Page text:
Thomas Leaves the Station

Photographic Prints

Colin  Williams Photography

Wakefield, United Kingdom

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Sizing Information

Small 10.7" x 8.0"
Medium 16.0" x 12.0"
Large 21.3" x 16.0"
X large 26.7" x 20.0"


  • Superior quality silver halide prints
  • Archival quality Kodak Endura paper
  • Lustre: Professional photo paper with a fine grain pebble texture
  • Metallic: Glossy finish and metallic appearance to create images with exceptional visual interest and depth

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Artist's Description

Thomas the Tank Engine is a fictional anthropomorphic steam locomotive created by the Rev. W. V. Awdry as one of a number of characters in his Railway Series books, first published in the 1940s.

Thomas is a tank engine: a steam locomotive with large rectangular tanks to carry water, on each side of his boiler. He is based on the E2 Class 0-6-0T locomotives built for the London, Brighton and South Coast Railway between 1913 and 1916.

In his first appearance he was described as follows:

Thomas was a tank engine who lived at a Big Station. He had six small wheels, a short stumpy funnel, a short stumpy boiler and a short stumpy dome.

He was a fussy little engine, always pulling coaches about. […] He was a cheeky little engine, too.

—from the story “Thomas & Gordon”.

Thomas the Tank Engine first appeared in 1946 in the book Thomas the Tank Engine as a station pilot, whose job was to shunt coaches for the bigger engines. He longed for more important jobs such as pulling the express train like Gordon, but his inexperience prevented this. Eventually he was responsible for rescuing James after an accident, and the Fat Controller (then known as the Fat Director) decided that he was a Really Useful Engine, and ready for his own branch line. He has remained in charge of this line ever since, with his two coaches Annie and Clarabel, and help from Percy the Small Engine and Toby the Tram Engine.

The Watercress Line is the marketing name of the Mid-Hants Railway, a heritage line in Hampshire, England, running 10 miles (16 km) from New Alresford to Alton where it connects to the National Rail network.

In 1861 the Alton, Alresford and Winchester Railway Company was authorised to build a new railway to connect to the existing London & South Western Railway lines at Alton and Winchester. It was opened on 2 October 1865, as the Mid-Hants Railway. Trains were operated by the London & South Western Railway, who eventually purchased the Mid-Hants Railway Company in 1884.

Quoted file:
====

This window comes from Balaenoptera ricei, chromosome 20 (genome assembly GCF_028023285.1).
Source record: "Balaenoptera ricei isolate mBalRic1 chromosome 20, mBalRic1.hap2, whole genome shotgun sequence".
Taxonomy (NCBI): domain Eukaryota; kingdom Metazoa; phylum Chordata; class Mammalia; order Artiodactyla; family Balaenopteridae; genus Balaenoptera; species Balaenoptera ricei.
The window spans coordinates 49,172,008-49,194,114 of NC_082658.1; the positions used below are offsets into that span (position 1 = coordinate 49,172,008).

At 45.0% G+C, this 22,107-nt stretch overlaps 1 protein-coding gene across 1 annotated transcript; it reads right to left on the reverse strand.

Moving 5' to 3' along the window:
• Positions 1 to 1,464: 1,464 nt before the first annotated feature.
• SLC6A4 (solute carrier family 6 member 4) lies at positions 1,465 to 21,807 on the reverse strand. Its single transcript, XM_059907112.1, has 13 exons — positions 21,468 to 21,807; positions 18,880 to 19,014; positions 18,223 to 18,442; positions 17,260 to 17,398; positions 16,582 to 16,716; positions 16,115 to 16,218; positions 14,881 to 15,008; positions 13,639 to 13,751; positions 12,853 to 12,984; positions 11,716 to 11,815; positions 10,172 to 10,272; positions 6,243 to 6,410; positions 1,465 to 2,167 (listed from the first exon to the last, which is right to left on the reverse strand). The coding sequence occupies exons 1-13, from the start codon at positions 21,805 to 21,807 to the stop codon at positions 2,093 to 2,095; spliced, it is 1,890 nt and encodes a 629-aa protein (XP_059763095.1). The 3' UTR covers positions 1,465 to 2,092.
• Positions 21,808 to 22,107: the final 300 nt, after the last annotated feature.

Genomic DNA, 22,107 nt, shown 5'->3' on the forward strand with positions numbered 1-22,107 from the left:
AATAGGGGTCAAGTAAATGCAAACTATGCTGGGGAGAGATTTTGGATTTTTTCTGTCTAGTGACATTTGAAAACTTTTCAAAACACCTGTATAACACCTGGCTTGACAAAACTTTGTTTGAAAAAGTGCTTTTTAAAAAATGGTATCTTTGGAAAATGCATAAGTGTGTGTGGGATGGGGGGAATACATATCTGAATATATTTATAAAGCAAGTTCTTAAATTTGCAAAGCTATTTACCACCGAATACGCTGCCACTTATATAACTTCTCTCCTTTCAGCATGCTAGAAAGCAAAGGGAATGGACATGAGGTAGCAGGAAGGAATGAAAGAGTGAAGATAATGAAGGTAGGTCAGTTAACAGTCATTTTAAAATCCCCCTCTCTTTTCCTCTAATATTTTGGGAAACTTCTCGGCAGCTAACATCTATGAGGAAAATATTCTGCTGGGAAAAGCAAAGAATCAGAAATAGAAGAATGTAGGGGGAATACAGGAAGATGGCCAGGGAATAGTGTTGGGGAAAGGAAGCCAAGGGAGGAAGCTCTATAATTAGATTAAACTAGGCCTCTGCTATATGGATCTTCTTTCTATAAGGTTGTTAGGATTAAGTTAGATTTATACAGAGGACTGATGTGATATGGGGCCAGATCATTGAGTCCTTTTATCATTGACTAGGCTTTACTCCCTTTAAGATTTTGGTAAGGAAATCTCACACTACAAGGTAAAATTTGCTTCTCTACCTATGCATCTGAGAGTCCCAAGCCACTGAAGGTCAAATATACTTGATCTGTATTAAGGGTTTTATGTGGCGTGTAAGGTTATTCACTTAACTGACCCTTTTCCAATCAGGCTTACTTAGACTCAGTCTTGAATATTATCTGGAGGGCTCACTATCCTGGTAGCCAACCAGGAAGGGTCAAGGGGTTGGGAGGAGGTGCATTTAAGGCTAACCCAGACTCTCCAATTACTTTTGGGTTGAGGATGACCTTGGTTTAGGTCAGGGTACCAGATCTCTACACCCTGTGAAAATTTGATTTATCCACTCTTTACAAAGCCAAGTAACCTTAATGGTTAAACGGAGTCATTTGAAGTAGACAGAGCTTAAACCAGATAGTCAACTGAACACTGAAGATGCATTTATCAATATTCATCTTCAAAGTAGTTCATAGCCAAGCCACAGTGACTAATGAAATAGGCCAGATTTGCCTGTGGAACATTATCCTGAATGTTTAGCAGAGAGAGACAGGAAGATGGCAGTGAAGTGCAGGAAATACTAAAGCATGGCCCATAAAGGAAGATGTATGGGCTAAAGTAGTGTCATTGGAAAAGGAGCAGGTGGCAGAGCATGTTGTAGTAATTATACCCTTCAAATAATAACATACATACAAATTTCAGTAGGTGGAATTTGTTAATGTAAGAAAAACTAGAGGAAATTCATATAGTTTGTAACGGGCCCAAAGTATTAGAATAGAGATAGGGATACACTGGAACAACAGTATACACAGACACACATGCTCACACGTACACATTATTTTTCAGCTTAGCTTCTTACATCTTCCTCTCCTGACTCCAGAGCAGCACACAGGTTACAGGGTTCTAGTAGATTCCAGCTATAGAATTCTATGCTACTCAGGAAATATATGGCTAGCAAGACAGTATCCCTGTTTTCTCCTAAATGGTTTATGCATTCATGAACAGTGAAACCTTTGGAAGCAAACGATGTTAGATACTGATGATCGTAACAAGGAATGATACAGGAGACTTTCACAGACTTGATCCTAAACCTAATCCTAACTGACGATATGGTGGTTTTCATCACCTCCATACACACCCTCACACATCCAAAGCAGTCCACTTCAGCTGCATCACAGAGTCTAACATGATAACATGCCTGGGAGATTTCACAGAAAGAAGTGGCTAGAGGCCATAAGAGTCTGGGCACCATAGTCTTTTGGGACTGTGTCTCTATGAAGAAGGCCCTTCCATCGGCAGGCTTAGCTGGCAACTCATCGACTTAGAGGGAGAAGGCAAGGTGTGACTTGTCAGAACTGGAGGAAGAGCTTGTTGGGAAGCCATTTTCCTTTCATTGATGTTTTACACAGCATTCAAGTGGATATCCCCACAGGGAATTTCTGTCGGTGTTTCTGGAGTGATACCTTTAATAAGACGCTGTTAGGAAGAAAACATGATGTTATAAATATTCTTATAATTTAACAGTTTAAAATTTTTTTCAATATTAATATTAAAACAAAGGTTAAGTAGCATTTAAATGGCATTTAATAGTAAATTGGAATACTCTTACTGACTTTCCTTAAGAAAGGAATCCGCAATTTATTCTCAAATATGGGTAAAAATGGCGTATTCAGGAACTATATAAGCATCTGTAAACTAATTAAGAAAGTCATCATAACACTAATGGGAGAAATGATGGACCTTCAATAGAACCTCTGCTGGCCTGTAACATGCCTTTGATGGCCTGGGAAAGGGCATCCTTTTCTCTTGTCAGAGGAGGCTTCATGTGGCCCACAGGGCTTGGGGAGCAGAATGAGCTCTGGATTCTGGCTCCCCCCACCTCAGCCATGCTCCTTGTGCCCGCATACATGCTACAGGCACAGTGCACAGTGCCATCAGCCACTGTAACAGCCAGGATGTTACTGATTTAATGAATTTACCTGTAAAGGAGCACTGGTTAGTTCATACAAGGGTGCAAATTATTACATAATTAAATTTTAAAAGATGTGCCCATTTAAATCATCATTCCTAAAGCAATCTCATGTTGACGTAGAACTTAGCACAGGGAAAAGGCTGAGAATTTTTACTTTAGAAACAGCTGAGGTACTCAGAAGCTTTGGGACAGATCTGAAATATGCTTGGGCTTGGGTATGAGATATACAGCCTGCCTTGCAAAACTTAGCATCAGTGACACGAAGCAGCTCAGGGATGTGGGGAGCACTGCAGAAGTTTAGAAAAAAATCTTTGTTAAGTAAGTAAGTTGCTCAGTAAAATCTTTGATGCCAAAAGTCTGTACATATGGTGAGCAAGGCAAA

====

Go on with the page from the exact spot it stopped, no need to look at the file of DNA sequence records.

Stations were initially constructed at Itchen Abbas, Ropley and Alresford. The station at Alton was already in existence. The station at Medstead and Four Marks was added in 1868. Just outside this station, the line is at it highest point (652 feet (199 m) above sea level)[ having risen from Alresford (263 feet (80 m) above sea level) and descending to Alton (339 feet (103 m) above sea level). The section of line became known as “the Alps”, due to the steep gradients that exist here.

The line provided an alternative route between London and Southampton and besides transporting locally produced watercress, was particularly important for military traffic between the army town of Aldershot and the military embarkation port at Southampton.

With the development of motorised transport, the line declined during the inter-war and post-war periods of the 20th Century and was further compromised by the closures of the Basingstoke and Alton Light Railway in 1932, and the Meon Valley Railway in 1955.Electrification of the line from London to Alton in 1937 meant that the Watercress Line was no longer part of a through route: it became necessary to change at Alton. Electrification of the line from London to Southampton occurred in 1967, which further affected the economics of the picturesque Mid-Hants route.

The line became part of the Southern Railway in 1923, and then part of the Southern Region of British Railways in 1948.It survived the Beeching Axe[ in 1967, but was eventually closed by British Railways in 1973.

Artwork Comments

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